Seosamh Mac Grianna may be the greatest Irish writer never enjoyed, or perhaps even heard of, by the vast amount of Irish readers, writes Damien O'Meara, welcoming a new translation of Mac Grianna's defining work Mo Bhealach Féin.
Seosamh Mac Grianna may be the greatest Irish writer never enjoyed, or perhaps even heard of, by the vast amount of Irish readers. Born in August 1900 in the Gaeltacht region of Rann na Feirste, near the most North-Westerly tip of Donegal, Mac Grianna is still regarded as the leading proponent of Ulster Irish in twentieth-century literature. He died in in Letterkenny in his native Donegal in 1990.
Born into a family of writers, poets and storytellers, the 1916 Rising and subsequent Civil War were the major features in the backdrop to his boyhood and early youth. First published in 1940, Mo Bhealach Féin, which has been rendered into English in this instance as This Road Of Mine is the author's defining work.
Categorised in the intervening years as an autobiographical novel, the book has been reborn and brought to a significantly wider audience by Lilliput Press. Translator Mícheál Ó hAodha has managed to convert it from a language accessible to a significant minority into English without losing that abiding sense of self-isolation in the life of the author, whose tone is happily alleviated by a mischievous humour.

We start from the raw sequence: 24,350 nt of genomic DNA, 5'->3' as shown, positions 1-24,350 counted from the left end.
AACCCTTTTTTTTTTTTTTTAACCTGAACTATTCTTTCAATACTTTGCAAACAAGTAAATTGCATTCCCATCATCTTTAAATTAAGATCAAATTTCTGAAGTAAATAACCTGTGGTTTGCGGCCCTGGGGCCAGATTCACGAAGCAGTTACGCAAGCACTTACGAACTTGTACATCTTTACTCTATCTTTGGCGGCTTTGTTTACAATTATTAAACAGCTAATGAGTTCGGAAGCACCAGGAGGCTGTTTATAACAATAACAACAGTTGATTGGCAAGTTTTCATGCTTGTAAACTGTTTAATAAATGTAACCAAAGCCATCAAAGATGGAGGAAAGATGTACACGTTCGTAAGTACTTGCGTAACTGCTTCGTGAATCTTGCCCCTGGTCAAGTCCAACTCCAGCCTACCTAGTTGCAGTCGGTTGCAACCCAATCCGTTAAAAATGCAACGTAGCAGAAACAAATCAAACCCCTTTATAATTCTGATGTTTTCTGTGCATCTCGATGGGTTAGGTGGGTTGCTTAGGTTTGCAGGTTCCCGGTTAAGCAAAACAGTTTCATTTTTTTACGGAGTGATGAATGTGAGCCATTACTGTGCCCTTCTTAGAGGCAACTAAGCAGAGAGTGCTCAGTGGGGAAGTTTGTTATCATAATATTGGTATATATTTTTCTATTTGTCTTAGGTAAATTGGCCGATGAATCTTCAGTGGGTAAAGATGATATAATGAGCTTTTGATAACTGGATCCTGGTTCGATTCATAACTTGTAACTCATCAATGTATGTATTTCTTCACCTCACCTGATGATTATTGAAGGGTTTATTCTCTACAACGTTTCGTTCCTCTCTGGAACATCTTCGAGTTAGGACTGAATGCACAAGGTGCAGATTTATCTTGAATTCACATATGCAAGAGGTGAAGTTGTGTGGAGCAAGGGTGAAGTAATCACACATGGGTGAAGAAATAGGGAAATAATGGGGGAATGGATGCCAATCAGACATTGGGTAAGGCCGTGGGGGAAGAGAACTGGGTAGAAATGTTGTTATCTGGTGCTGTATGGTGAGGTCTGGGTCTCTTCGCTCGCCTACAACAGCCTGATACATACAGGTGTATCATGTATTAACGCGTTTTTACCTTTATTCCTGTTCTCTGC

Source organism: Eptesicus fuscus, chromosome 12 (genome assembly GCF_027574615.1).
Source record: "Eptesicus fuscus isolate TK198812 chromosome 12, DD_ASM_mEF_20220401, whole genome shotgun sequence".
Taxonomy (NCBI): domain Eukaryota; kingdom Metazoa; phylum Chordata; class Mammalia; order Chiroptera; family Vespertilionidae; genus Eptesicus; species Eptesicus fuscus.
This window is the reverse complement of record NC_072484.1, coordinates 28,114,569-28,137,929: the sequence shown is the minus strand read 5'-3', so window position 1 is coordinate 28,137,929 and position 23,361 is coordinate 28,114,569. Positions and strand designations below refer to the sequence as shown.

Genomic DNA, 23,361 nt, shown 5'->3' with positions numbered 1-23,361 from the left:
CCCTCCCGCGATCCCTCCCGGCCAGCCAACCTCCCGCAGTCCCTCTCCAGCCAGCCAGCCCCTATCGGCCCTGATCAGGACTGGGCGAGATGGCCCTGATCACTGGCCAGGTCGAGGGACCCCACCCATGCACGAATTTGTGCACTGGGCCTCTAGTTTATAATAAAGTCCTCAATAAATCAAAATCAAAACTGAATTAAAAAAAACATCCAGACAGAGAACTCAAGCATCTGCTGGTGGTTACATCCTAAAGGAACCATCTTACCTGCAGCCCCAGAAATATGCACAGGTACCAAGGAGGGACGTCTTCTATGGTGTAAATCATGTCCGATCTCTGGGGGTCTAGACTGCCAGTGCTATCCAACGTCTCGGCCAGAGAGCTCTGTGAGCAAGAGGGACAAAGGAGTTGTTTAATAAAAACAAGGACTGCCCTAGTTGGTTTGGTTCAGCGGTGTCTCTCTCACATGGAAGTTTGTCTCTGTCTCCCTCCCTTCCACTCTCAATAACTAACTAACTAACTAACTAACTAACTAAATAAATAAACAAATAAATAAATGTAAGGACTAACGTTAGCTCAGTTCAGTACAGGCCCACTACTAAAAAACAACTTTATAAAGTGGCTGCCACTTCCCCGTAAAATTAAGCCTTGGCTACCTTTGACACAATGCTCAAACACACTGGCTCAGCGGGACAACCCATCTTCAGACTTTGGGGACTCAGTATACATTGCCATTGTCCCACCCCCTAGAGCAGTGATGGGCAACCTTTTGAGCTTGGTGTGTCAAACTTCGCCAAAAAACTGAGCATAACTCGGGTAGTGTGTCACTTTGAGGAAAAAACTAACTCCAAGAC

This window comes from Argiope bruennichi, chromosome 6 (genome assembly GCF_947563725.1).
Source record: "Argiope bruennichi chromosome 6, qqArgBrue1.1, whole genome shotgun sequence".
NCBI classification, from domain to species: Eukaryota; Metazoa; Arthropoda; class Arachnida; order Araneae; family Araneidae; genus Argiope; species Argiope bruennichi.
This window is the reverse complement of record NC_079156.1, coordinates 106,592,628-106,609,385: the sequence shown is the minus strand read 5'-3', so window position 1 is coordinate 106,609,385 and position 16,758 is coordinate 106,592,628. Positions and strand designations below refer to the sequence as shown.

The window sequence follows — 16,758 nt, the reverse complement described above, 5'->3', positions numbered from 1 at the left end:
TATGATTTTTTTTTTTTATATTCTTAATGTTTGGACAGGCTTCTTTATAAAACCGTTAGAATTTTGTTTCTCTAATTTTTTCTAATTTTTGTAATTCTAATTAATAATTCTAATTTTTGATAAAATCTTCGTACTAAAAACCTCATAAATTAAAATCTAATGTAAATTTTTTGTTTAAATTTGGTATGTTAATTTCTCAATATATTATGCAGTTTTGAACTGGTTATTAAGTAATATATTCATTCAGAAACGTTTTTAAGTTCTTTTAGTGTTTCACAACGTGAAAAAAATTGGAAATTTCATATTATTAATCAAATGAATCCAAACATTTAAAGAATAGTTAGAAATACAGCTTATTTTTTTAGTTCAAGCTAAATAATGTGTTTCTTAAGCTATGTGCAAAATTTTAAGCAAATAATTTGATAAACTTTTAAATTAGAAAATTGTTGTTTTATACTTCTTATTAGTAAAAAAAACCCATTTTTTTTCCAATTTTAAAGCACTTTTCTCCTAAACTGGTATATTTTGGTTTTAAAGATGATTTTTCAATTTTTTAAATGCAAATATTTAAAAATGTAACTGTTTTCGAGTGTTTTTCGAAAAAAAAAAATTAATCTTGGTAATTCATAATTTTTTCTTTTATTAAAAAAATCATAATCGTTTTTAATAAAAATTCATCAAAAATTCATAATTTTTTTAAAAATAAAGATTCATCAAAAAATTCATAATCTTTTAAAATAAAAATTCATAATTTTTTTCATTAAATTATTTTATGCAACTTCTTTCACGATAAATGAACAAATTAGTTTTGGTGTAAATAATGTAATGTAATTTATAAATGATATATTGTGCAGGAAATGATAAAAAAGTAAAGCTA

This is a book of examination of the Ireland of its day. Read eighty years on, it offers, despite its elements of artistic licence a fascinating insight into the lodging or doss houses of the time. You can feel the streets of Dublin, their pubs and inhabitants come to life as Mac Grianna passes through. There are passages of self-reflection, frustration at the life of a journalist and translator, a strong resentment of An Gúm, the organisation charged with the promotion of Irish literature, for whom he has taken on projects.
In the course of the story, Mac Grianna works at a variety of jobs, including a spell as a fortune teller, before departing on a tour of Wales. His journeys through Tonypandy, Aberdare and other Welsh towns and villages introduce a broadening of horizons through Mac Grianna’s encounters and observations. He reflects on his own isolation, in light of his depression and discovers that rural isolation is the ideal environment for creativity.
Returning to Ireland by attaching himself to a group heading to The Curragh, he pauses philosophically to reflect that the grass of his native land is a different agricultural entity from what lies across the Irish Sea, and he laments the amount of the country we have let go to waste. This follows an early, mischievous observation about the fact that he has seen more grass growing on the edge of a railway line in Ireland than he has seen in the entire United Kingdom.
In the foreword of the book, Mac Grianna’s biographer Pól Ó Muirí reminds us "that imaginative, intelligent and thoughtful writing finds its place on bookshelves and in the hearts and minds of loving readers". This is a book of its time, but one which has much to offer an audience that its author could never have contemplated reaching.
Read an extract from This Road of Mine here